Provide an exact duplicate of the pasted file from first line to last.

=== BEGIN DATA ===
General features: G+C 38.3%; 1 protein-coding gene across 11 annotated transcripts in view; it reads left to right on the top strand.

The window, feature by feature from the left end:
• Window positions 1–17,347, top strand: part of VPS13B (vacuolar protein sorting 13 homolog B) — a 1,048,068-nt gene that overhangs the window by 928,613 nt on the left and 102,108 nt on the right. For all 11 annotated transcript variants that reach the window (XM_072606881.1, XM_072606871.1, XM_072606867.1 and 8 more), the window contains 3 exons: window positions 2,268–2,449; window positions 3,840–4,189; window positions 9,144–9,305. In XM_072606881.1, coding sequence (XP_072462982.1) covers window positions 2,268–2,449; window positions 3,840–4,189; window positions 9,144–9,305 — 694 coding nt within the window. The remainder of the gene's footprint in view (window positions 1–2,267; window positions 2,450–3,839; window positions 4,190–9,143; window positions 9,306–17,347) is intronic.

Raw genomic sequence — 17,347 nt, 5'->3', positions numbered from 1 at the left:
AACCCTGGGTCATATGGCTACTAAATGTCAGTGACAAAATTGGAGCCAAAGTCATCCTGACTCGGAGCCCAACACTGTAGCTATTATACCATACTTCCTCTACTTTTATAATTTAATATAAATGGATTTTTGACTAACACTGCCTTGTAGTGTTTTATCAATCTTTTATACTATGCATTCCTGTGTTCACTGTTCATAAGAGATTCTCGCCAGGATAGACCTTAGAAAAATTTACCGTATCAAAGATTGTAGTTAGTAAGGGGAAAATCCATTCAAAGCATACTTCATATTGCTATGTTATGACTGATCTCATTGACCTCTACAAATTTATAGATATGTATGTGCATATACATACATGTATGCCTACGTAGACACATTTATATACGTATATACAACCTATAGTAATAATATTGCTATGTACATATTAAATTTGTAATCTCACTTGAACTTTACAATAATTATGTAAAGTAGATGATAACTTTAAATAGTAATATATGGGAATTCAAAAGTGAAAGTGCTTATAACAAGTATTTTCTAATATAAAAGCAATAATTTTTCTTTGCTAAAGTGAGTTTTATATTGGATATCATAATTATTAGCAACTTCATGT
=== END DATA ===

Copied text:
General features: G+C 38.3%; 1 protein-coding gene across 11 annotated transcripts in view; it reads left to right on the top strand.

The window, feature by feature from the left end:
• Window positions 1–17,347, top strand: part of VPS13B (vacuolar protein sorting 13 homolog B) — a 1,048,068-nt gene that overhangs the window by 928,613 nt on the left and 102,108 nt on the right. For all 11 annotated transcript variants that reach the window (XM_072606881.1, XM_072606871.1, XM_072606867.1 and 8 more), the window contains 3 exons: window positions 2,268–2,449; window positions 3,840–4,189; window positions 9,144–9,305. In XM_072606881.1, coding sequence (XP_072462982.1) covers window positions 2,268–2,449; window positions 3,840–4,189; window positions 9,144–9,305 — 694 coding nt within the window. The remainder of the gene's footprint in view (window positions 1–2,267; window positions 2,450–3,839; window positions 4,190–9,143; window positions 9,306–17,347) is intronic.

Raw genomic sequence — 17,347 nt, 5'->3', positions numbered from 1 at the left:
AACCCTGGGTCATATGGCTACTAAATGTCAGTGACAAAATTGGAGCCAAAGTCATCCTGACTCGGAGCCCAACACTGTAGCTATTATACCATACTTCCTCTACTTTTATAATTTAATATAAATGGATTTTTGACTAACACTGCCTTGTAGTGTTTTATCAATCTTTTATACTATGCATTCCTGTGTTCACTGTTCATAAGAGATTCTCGCCAGGATAGACCTTAGAAAAATTTACCGTATCAAAGATTGTAGTTAGTAAGGGGAAAATCCATTCAAAGCATACTTCATATTGCTATGTTATGACTGATCTCATTGACCTCTACAAATTTATAGATATGTATGTGCATATACATACATGTATGCCTACGTAGACACATTTATATACGTATATACAACCTATAGTAATAATATTGCTATGTACATATTAAATTTGTAATCTCACTTGAACTTTACAATAATTATGTAAAGTAGATGATAACTTTAAATAGTAATATATGGGAATTCAAAAGTGAAAGTGCTTATAACAAGTATTTTCTAATATAAAAGCAATAATTTTTCTTTGCTAAAGTGAGTTTTATATTGGATATCATAATTATTAGCAACTTCATGT